Further to my commitment to education equality and teaching experiences, I became a Smith Family iTrack Mentor. The iTrack program is aimed at high school students from disadvantaged schools across Australia, connecting a student with an adult for weekly online chats. During these meetings, my student and I would discuss career interests and potential avenues, sharing my experiences and knowledge of university enrolment and course information, as well as alternative careers to academia. I undertook training beforehand to learn about protecting students, pedagogy techniques to engage with students depending on their personal circumstances. For example, many of the students involved in the program were refugees recently settled in Australia, though often awaiting visa approval, or from an Indigenous Australian background.
Education program initiative
As further evidence of my dedication to education and accessibility, during my PhD I designed, coordinated, and presented an outreach program, “Ants in Schools”, aimed at taking science to remote schools in New South Wales. I sought funding from The Australian National University and was successfully granted $2000 to fund the campaign. From 2012 to 2013, a colleague and I visited 5 remote schools in rural New South Wales. I shaped the program to be not only engaging for the students, using live insects, but to fit in with the current New South Wales school syllabus. The program was well received by students and teachers alike.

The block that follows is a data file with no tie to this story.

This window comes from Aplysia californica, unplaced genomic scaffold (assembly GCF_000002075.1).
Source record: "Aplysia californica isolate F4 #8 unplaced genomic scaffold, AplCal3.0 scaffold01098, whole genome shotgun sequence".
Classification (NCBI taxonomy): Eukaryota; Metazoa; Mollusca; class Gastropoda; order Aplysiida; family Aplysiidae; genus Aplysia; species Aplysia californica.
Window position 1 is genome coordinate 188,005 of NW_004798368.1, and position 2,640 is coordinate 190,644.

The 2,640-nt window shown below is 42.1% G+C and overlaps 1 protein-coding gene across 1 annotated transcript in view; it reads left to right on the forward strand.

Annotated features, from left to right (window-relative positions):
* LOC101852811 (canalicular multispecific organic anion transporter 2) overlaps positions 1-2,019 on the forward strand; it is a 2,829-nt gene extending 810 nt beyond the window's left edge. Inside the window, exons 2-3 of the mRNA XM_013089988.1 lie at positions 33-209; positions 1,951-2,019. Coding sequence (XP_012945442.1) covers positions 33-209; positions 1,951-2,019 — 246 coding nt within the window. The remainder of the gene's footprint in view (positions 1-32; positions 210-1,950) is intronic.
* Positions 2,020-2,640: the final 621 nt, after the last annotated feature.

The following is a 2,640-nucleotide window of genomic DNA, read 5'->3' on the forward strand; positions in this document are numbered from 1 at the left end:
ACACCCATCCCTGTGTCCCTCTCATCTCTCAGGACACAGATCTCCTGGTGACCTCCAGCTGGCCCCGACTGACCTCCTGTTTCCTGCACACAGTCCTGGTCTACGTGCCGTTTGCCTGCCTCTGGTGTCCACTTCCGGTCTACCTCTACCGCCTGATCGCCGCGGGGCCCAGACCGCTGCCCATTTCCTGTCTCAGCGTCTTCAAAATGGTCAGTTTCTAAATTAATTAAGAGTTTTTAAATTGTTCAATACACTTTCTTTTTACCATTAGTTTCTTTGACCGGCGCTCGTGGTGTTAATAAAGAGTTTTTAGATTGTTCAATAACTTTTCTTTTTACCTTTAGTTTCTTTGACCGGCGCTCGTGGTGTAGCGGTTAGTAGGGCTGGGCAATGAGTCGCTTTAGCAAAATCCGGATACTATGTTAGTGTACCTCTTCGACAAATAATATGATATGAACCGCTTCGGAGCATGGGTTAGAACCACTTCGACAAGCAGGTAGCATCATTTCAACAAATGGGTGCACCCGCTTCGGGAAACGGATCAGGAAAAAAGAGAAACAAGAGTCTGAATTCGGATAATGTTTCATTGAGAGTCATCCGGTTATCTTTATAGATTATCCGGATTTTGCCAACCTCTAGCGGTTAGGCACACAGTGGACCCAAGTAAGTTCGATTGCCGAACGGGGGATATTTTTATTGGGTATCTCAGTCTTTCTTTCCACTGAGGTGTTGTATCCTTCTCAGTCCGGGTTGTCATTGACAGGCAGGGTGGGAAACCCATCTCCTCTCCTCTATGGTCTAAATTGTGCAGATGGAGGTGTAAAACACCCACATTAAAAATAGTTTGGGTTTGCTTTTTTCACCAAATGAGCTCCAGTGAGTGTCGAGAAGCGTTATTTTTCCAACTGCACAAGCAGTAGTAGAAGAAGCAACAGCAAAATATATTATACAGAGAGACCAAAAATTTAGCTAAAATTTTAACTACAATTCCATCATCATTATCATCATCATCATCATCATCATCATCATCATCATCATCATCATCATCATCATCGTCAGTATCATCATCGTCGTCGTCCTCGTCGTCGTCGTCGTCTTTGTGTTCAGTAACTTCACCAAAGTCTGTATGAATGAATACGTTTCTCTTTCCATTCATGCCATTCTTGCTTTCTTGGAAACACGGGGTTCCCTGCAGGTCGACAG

I am very experienced with the media, with many newspaper, television and radio interviews relating to my research. I am an excellent communicator and am able to present complicated ideas in an approachable way for audiences of all backgrounds. This is demonstrated by my invitation to become a regular guest on a nationwide radio station. After an initial radio interview for a segment called “Self-Improvement Wednesday”, I have been invited to return due to the success and great reception of my interview. On this program I cover topics relating to invertebrates, from my current research on resilience in social insect infrastructure and integrated pest management, to the role of invertebrates in ecosystems.
I enjoy giving lectures on my research, and engaging not only with the public, but with my peers in the scientific community. I gave a well-received open lecture on collective animal behaviour at an event for the BioFoundry Community Lab. I have also presented many talks at national and international conferences. I relish the opportunity to engage with other researchers at these events, not only to improve my research through critical discussion, input and collaboration, but to take the opportunity to learn from the teaching styles of other researchers in my field.